Tag Archives: craft advice

The Accidental Series by Frankie Robertson

Happy Friday everyone! Casey here. I’m thrilled to have Frankie Robertson return as our guest today. Take it away Frankie!~~~~~~~~~~~~~~~~~~~~~~~~~~~~~~~~~~~~~~~~~~~

Thank you, Casey, for inviting me to post here today!

I didn’t set out to write three series at the same time. I didn’t even set out to write one. At present, I’ve just published FORBIDDEN TALENTS, the 2nd book of the Vinlanders’ Saga; LIGHTBRINGER, book one of the Celestial Affairs series is out; and BETRAYED BY TRUST, the first of the two TRUST books is waiting to be revised. Scattering your efforts like this is not the best way to build a following!

When I wrote DANGEROUS TALENTS I was stretching my wings. I’d written a partial novel before and several short stories. With DANGEROUS TALENTS I was giving the long form another try. It took me a year to finish Celia and Dahleven’s story, and another six months to revise it. And while I was submitting and collecting very polite rejections, my critique partners were nudging me, “Tell us a story about Ragni, Dahleven’s brother.”

That’s the problem with creating complex worlds and interesting secondary characters. People want to know more about them.

At the time, writing a sequel to an unsold book was not considered a smart move, but I didn’t have anything else in mind, so I did as they asked and began writing FORBIDDEN TALENTS. I didn’t want to ignore the main characters from the first book, though, so I decided to weave Celia and Dahleven’s continuing story into Ragni and Saeun’s romance. Now I had four POV characters and two main plot lines.

That’s where I ran into trouble. I got almost halfway into the book and ground to a halt. Writing stopped feeling good, but I was too inexperienced to understand what was wrong. I was also too stubborn to work on something else. I just kept banging my head against that wall trying to make it work, and the story kept saying, NO. Finally, somebody, somewhere said something that made the light go on. I wasn’t thrilled with what I saw. I had taken a serious wrong turn in chapter two and I needed to rewrite the first 200 pages, completely excising a really neat character in the process.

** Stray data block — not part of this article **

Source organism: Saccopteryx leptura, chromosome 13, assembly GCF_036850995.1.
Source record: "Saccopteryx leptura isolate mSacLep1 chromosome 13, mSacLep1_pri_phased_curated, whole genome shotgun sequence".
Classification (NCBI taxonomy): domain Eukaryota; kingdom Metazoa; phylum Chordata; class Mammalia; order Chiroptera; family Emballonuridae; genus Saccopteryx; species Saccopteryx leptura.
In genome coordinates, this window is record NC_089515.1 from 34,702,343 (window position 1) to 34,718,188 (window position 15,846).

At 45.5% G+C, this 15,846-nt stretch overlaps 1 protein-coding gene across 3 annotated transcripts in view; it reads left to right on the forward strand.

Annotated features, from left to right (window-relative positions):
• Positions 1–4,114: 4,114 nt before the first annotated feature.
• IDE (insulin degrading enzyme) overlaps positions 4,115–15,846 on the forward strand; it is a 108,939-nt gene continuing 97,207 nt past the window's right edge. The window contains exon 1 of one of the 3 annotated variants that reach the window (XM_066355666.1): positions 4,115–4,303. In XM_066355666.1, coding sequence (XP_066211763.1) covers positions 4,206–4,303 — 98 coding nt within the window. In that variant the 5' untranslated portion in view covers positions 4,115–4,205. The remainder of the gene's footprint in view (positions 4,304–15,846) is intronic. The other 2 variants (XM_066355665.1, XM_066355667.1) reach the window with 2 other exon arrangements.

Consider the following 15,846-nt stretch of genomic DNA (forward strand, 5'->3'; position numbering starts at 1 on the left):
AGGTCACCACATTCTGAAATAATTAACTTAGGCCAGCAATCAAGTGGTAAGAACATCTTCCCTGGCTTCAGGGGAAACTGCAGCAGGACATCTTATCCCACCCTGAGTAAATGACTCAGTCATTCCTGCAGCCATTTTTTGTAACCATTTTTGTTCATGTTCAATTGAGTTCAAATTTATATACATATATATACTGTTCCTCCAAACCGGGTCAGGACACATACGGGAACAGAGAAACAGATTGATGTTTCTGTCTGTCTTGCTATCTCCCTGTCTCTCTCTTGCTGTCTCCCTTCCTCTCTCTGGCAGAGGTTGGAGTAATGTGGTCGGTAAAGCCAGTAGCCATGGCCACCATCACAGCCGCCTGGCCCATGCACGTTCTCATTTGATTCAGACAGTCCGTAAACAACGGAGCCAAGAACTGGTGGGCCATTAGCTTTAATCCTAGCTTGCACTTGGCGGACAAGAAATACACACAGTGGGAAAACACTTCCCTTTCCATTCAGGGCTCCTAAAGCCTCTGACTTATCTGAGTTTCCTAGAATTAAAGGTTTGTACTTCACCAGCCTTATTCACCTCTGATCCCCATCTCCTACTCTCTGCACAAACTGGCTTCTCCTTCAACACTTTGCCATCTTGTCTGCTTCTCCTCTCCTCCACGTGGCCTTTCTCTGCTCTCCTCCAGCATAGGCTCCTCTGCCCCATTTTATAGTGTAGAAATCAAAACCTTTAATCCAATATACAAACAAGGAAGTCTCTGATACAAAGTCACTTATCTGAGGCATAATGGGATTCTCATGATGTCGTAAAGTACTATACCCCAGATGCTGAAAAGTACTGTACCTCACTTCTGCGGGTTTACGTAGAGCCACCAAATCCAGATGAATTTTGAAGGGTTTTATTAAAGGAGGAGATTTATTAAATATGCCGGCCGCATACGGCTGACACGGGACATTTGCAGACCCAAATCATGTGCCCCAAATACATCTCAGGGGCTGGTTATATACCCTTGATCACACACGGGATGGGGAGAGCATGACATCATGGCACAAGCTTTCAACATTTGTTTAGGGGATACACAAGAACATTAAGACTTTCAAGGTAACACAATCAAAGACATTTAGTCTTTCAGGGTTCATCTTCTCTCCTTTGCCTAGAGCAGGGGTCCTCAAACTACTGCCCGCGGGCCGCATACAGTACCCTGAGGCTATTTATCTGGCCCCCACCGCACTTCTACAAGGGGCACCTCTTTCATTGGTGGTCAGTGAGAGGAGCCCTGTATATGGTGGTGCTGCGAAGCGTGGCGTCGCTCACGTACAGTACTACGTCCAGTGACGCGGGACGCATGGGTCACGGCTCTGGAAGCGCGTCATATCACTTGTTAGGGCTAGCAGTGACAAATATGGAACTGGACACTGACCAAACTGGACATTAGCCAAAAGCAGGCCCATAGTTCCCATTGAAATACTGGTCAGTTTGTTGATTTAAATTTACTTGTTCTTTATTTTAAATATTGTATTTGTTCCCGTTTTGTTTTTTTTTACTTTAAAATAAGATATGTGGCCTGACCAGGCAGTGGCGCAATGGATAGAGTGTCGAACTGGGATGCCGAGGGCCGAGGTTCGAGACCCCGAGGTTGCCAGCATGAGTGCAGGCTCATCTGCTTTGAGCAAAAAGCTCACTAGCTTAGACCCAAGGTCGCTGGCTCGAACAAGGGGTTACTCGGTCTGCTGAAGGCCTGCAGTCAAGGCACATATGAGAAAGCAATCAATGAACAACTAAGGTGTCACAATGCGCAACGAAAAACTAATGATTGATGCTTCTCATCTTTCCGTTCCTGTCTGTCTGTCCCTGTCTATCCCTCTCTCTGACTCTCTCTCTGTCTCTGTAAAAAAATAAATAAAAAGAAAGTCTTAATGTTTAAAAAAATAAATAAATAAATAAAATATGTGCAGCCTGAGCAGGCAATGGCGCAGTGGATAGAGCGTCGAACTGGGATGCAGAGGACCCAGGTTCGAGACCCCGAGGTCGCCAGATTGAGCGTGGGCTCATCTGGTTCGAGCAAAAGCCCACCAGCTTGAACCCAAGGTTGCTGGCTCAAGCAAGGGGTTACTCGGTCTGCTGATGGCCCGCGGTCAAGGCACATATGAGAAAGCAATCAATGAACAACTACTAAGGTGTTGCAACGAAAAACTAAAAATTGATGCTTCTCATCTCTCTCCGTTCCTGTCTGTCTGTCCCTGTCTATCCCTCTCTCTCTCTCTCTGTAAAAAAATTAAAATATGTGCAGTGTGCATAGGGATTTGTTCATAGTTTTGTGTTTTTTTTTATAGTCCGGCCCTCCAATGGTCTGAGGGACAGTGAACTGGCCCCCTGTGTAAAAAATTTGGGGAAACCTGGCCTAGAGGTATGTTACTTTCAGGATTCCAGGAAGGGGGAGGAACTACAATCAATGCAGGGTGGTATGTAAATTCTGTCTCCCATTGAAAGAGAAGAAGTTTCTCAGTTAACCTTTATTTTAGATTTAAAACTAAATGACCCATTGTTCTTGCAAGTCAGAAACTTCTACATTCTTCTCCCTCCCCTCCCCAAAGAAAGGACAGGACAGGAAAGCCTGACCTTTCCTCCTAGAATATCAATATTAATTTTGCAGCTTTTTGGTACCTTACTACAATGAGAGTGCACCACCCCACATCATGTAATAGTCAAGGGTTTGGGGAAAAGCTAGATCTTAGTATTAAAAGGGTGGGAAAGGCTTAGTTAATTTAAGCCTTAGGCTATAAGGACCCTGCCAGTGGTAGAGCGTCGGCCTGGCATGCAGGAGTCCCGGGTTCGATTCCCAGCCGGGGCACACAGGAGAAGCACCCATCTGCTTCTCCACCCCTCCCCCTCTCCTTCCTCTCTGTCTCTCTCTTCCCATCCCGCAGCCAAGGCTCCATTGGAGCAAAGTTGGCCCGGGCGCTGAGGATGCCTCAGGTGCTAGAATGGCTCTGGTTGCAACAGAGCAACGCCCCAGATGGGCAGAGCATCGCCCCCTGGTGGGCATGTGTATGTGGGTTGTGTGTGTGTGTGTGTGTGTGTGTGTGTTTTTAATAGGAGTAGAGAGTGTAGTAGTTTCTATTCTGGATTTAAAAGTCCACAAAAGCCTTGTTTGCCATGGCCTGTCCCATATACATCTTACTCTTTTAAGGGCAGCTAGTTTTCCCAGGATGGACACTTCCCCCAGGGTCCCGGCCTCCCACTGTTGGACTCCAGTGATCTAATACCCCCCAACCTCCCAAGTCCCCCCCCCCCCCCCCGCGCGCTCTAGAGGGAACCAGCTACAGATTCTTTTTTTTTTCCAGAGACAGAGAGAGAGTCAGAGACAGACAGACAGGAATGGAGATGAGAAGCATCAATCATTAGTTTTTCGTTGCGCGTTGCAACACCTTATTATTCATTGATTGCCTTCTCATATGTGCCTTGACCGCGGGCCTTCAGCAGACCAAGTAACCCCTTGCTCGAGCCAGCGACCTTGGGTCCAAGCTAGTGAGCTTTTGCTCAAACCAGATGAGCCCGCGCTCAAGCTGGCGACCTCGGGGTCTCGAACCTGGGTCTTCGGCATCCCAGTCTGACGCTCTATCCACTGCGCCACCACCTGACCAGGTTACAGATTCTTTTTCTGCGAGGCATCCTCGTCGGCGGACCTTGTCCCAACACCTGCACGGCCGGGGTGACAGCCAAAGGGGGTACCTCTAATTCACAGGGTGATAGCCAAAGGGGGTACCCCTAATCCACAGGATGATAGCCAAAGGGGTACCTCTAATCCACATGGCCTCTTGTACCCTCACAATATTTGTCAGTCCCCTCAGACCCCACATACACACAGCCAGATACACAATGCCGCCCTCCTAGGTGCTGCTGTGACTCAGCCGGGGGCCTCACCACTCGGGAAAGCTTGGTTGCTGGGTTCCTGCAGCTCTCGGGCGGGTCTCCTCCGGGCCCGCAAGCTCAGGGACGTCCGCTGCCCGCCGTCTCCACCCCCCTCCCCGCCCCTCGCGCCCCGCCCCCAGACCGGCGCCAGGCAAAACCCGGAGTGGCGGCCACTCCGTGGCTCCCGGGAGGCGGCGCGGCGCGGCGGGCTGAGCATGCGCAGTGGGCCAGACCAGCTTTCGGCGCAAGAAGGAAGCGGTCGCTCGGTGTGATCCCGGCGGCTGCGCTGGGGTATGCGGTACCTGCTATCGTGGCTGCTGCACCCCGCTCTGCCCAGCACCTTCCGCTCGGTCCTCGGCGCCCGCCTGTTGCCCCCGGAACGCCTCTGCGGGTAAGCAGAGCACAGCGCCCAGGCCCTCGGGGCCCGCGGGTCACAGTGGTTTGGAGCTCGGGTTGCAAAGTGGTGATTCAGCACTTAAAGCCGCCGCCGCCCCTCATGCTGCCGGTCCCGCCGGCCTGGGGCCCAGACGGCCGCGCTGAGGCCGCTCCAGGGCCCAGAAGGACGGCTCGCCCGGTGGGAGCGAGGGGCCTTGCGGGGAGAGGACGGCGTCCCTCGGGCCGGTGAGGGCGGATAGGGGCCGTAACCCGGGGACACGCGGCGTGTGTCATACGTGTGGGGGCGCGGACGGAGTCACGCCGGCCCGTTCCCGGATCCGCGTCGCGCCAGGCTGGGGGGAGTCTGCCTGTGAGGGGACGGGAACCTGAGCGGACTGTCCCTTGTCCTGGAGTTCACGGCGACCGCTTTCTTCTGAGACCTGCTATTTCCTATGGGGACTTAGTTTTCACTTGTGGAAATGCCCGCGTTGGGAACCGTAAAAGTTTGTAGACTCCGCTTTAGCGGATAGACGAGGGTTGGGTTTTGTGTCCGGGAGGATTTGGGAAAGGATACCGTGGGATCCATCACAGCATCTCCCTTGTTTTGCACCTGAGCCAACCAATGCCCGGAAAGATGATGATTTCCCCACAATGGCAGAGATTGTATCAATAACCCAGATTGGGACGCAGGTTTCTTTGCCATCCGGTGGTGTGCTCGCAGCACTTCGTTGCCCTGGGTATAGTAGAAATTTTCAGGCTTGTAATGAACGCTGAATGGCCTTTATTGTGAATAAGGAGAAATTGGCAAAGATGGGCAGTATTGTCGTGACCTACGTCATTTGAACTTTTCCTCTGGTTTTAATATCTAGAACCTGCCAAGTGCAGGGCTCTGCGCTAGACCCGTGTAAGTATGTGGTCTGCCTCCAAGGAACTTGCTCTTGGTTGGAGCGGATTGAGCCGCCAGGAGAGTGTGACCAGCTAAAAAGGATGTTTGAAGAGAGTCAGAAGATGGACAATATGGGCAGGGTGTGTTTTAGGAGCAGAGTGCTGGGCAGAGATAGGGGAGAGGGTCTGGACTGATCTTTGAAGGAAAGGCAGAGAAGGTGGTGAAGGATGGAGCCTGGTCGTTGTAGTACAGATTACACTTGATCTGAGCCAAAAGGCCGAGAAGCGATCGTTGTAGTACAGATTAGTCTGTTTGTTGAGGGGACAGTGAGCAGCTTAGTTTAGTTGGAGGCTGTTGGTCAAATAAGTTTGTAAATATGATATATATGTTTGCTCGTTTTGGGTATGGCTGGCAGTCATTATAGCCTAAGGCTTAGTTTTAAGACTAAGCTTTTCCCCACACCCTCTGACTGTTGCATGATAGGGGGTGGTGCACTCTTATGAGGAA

You’ve heard the saying, “Kill your darlings”? That’s what I had to do. But after I committed charactercide, the story fell into place. Writing became a joy again, and in the fullness of time FORBIDDEN TALENTS was complete and revised.

DANGEROUS TALENTS and FORBIDDEN TALENTS are long books, as you might expect romantic fantasies set in another world to be. How did I keep everything straight? I kept a folder of loose notes of character names and descriptions (later a computer file), and a calendar to keep track of what was happening to which character, when. And I had really good critique partners. Even so, my fabulous editor Rochelle French at Edits that Rock still caught a few discrepancies.